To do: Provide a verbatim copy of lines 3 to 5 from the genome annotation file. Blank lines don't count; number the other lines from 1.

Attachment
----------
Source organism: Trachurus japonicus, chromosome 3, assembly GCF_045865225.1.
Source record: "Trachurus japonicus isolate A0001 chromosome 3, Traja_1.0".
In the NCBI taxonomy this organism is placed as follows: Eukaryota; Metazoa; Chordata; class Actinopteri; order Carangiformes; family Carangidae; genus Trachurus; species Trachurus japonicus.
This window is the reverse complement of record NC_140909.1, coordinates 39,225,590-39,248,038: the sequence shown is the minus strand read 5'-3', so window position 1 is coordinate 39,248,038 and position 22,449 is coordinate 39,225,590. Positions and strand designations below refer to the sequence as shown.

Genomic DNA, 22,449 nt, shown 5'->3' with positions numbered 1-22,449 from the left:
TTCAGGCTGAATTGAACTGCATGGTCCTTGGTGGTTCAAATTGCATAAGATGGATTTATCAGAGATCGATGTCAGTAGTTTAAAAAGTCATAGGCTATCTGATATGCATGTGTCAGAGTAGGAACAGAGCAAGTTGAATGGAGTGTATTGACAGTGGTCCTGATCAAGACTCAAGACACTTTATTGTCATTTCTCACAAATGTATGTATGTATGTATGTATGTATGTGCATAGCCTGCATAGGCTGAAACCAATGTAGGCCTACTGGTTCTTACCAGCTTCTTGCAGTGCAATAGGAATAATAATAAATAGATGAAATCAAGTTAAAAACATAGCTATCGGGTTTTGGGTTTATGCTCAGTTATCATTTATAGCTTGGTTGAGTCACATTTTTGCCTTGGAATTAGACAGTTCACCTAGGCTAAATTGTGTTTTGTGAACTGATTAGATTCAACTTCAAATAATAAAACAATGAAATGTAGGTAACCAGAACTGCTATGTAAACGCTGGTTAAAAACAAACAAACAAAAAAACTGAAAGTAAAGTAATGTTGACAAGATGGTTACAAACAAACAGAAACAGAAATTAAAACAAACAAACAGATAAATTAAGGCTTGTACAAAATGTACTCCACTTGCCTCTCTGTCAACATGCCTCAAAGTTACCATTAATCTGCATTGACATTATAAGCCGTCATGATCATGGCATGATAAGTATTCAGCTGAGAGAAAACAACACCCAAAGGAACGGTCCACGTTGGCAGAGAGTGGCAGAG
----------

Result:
In the NCBI taxonomy this organism is placed as follows: Eukaryota; Metazoa; Chordata; class Actinopteri; order Carangiformes; family Carangidae; genus Trachurus; species Trachurus japonicus.
This window is the reverse complement of record NC_140909.1, coordinates 39,225,590-39,248,038: the sequence shown is the minus strand read 5'-3', so window position 1 is coordinate 39,248,038 and position 22,449 is coordinate 39,225,590. Positions and strand designations below refer to the sequence as shown.

Genomic DNA, 22,449 nt, shown 5'->3' with positions numbered 1-22,449 from the left: